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  #39  
Old 08-23-2010, 03:25 PM
Freudian Slit Freudian Slit is offline
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Snake pubes. Gross.
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  #40  
Old 08-23-2010, 03:34 PM
CalMeacham CalMeacham is offline
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Snake pubes. Gross.
Right. I'm too literal-minded.





I'm quite certain that I've seen drawings of a Medusa with snaky pubic hairs in some recent comic or webcomic -- so even that idea has been tried out. It might have been one of Jim Balent's Tarot comics. (I've seen Medusa with penises in place of snakes quite a few times. And also Medusa with octopoid tentacles in place of snakes -- which is pretty interesting in view of the number of times people have suggested that her disembodied head was inspired by an octopus or squid.



I don't think anyone's ever drawn her with snakes for underarm hair, though, so that interpretation is free if you want to try it.
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  #41  
Old 08-23-2010, 03:36 PM
Freudian Slit Freudian Slit is offline
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Underarm snakes occurred to me right after. I'm not sure if that's less scary or more.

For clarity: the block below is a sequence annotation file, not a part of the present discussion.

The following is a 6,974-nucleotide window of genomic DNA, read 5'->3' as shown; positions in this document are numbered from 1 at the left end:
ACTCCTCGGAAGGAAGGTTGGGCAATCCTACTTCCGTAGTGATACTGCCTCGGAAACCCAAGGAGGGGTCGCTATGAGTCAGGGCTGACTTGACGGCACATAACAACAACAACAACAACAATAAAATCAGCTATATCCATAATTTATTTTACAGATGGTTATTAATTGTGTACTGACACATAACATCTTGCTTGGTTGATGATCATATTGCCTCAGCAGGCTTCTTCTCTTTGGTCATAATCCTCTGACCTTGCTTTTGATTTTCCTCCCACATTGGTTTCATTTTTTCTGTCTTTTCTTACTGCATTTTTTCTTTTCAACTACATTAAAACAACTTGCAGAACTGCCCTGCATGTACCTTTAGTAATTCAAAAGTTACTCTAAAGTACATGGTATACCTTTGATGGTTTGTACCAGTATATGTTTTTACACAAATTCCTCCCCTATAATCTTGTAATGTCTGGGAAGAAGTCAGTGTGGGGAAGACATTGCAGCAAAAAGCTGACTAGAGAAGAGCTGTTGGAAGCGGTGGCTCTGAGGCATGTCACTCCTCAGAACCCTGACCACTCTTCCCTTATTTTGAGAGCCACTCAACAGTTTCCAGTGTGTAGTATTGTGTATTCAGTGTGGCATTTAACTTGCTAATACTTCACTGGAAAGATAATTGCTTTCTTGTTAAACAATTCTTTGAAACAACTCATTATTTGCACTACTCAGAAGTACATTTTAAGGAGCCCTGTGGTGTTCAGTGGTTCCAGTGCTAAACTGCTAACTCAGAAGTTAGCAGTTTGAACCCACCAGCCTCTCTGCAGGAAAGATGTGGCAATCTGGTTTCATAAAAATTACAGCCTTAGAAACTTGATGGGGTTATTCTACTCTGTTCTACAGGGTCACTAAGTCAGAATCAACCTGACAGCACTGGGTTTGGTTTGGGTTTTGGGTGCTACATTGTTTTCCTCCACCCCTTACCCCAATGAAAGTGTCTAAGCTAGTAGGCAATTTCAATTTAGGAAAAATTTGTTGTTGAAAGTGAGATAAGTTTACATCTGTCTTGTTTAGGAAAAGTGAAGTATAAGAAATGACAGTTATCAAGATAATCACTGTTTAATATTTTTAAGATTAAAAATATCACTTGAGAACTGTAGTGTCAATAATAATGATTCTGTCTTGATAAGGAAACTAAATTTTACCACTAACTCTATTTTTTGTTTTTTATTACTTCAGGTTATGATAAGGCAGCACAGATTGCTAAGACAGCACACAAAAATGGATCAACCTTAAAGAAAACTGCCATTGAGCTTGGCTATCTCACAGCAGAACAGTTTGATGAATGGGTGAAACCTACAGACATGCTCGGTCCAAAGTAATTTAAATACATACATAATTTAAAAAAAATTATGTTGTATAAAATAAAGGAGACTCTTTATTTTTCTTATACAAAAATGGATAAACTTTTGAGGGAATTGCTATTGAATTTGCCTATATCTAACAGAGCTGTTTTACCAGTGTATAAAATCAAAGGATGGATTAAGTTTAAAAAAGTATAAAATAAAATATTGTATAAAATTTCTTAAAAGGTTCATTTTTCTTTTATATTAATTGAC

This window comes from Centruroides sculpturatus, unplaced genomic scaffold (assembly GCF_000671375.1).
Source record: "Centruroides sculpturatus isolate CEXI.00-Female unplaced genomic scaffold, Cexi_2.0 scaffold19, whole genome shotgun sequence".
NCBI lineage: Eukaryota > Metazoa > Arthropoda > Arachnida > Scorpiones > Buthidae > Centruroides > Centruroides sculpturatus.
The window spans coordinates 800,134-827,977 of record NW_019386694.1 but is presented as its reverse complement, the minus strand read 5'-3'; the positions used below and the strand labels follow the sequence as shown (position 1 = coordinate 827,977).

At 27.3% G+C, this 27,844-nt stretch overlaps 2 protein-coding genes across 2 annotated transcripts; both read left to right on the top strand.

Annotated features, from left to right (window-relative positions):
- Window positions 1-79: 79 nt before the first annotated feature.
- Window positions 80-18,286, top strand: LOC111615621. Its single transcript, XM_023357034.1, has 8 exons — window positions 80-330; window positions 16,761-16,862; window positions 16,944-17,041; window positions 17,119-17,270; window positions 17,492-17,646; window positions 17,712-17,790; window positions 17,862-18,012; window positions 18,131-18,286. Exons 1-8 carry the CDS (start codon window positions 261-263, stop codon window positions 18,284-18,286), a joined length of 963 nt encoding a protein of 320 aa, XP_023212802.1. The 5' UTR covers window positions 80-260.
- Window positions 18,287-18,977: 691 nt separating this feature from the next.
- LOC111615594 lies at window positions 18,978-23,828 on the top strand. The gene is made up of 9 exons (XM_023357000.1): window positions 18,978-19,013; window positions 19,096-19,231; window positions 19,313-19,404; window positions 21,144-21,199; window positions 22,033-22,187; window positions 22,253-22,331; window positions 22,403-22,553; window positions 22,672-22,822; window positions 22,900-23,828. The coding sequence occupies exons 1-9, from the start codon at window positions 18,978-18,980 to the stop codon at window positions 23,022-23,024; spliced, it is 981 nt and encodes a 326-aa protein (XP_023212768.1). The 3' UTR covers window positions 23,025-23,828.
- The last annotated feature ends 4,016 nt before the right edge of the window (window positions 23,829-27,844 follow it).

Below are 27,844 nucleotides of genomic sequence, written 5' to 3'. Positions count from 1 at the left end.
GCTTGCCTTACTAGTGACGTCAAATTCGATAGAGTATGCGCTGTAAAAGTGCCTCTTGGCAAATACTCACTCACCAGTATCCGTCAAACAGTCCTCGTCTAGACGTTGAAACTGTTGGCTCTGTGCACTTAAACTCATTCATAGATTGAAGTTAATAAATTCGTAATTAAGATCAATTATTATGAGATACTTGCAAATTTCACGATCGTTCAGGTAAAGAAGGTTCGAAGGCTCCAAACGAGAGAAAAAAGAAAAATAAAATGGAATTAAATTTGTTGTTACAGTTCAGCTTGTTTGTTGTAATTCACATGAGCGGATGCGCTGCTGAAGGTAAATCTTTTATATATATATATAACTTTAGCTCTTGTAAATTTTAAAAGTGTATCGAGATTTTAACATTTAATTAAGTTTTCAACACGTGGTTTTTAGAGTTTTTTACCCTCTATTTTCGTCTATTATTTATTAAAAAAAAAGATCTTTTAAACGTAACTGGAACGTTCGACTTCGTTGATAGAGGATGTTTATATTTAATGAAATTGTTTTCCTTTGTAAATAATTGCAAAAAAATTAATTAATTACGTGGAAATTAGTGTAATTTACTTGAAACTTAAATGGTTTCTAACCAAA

Also, can they be shaved? Is it painful for them? Do they scream? And is Nair more or less painful for them than shaving or waxing? Does threading work on a snake? Hmmm.
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  #42  
Old 08-23-2010, 03:39 PM
DocCathode DocCathode is online now
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Does threading work on a snake?
Now I have an image of a woman donning a blindfold, brandishing threads and defeating Medusa.
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  #43  
Old 08-23-2010, 03:41 PM
YogSosoth YogSosoth is offline
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Is Catoblepas pronounced exactly the way it sounds? I pronounce it "Cat-tall-blay-pas"
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  #44  
Old 08-23-2010, 03:45 PM
DocCathode DocCathode is online now
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Oh, we know that hot oil treatments will turn the snakes into beautiful hair. I'm on dial up, but I'm sure somebody can link to the gorgeous VO5 commercial that proves this.
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  #45  
Old 08-23-2010, 03:51 PM
CalMeacham CalMeacham is offline
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Is Catoblepas pronounced exactly the way it sounds? I pronounce it "Cat-tall-blay-pas"